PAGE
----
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Thoughts on Applied Cryptography Research

If you follow me on Twitter you have no doubt heard my occasional outbursts and rants on what I perceive to be biases in the current publication model in cryptography. In short, I think that top cryptography conferences are heavily biased against certain areas of cryptography and for others. Some of the areas that I think have a much harder time getting into top-tier crypto conferences include Applied Cryptography. I don’ t think this is particularly controversial and, from what I hear, CRYPTO has even tried to rectify this recently (e.g., by accepting some applied MPC papers).

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Workshop on Surveillance and Technology

This is an announcement for a workshop that I am organizing in conjunction with the Privacy Enhancing Technologies Symposium (PETS). Due to the Snowden disclosures, mass surveillance has become one of the most highly-discussed and controversial issues in politics, policy, technology and international affairs. Modern surveillance, however, relies heavily on technology and, therefore, our community has a unique role to play in not only understanding surveillance but in mitigating it when excessive and restraining/limiting it when appropriate.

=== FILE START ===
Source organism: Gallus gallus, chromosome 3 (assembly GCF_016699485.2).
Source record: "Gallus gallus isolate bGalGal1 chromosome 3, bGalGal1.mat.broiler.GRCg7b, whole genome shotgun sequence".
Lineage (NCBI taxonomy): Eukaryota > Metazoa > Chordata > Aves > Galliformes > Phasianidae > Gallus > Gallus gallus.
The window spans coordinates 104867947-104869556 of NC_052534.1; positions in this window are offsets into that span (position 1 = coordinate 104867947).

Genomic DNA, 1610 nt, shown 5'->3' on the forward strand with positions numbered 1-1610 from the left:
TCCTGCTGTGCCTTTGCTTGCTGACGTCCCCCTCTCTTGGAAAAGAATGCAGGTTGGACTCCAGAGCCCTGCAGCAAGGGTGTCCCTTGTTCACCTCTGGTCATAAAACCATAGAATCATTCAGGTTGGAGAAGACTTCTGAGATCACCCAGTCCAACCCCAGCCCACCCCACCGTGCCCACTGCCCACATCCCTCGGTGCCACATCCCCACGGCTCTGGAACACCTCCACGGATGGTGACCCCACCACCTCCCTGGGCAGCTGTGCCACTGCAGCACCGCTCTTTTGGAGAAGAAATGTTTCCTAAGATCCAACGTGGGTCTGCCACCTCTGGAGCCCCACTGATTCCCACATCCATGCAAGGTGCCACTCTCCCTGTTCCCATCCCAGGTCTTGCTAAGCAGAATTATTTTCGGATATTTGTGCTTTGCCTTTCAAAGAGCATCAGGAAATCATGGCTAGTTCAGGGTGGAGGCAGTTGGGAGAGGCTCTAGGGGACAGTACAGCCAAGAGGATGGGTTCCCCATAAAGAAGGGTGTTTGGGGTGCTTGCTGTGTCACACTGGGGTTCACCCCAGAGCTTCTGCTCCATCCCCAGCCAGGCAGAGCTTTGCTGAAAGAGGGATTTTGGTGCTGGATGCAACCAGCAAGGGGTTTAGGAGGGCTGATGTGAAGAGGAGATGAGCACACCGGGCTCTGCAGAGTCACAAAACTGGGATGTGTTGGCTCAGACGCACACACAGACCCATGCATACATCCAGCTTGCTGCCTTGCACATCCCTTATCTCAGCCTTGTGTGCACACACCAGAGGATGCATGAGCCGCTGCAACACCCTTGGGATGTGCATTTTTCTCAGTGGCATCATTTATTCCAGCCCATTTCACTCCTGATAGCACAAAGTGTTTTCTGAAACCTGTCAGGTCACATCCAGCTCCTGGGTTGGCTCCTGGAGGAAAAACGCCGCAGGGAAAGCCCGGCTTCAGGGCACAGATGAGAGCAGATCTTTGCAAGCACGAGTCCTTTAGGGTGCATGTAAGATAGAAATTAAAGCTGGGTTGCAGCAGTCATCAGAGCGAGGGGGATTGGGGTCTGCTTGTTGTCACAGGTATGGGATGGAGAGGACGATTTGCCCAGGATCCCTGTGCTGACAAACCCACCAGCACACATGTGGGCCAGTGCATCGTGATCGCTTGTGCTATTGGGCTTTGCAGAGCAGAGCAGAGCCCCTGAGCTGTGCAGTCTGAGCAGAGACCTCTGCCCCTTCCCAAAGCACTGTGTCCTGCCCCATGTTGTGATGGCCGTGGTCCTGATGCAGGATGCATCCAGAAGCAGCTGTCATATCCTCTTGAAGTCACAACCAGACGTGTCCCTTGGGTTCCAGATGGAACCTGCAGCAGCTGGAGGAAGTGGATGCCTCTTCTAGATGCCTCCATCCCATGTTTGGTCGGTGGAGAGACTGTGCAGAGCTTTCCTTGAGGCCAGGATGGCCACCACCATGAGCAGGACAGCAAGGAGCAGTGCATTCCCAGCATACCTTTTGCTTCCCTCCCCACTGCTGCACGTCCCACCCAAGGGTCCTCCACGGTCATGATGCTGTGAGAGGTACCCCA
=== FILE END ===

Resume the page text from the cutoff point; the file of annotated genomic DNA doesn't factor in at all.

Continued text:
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Microsoft Research Internships

One of the best things about working at MSR is the internship program. For a sense of what an MSR internship is like, I recommend this essay by Philip Guo. In this post, I want to personally reflect on the MSR internship program and provide some context about how things have worked for me in the past. Let me stress that this reflects only my personal experience and may not be representative of other MSR researchers’ experiences.

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How Not to Learn Cryptography

People often ask me how to get started in cryptography. What’s interesting is that most of the time they also want to know how I personally got started. This is interesting to me because it suggests that people are looking for more than a list of books or papers to read or set of exercises to solve; they’re really looking for a broader strategy on how to learn the subject. In this post I’ll discuss some possible strategies.

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Microsoft Research SVC and Applied Theory

Most people have heard by now about the closing of the Microsoft Research Silicon Valley Campus (SVC) Lab. It definitely came as a shock to everyone (including other MSR researchers) and many people have commented online about what the lab meant to them and about all the great research that came out of it. There is something else about MSR SVC, however, that I have always appreciated besides it’s great contributions in distributed systems and privacy.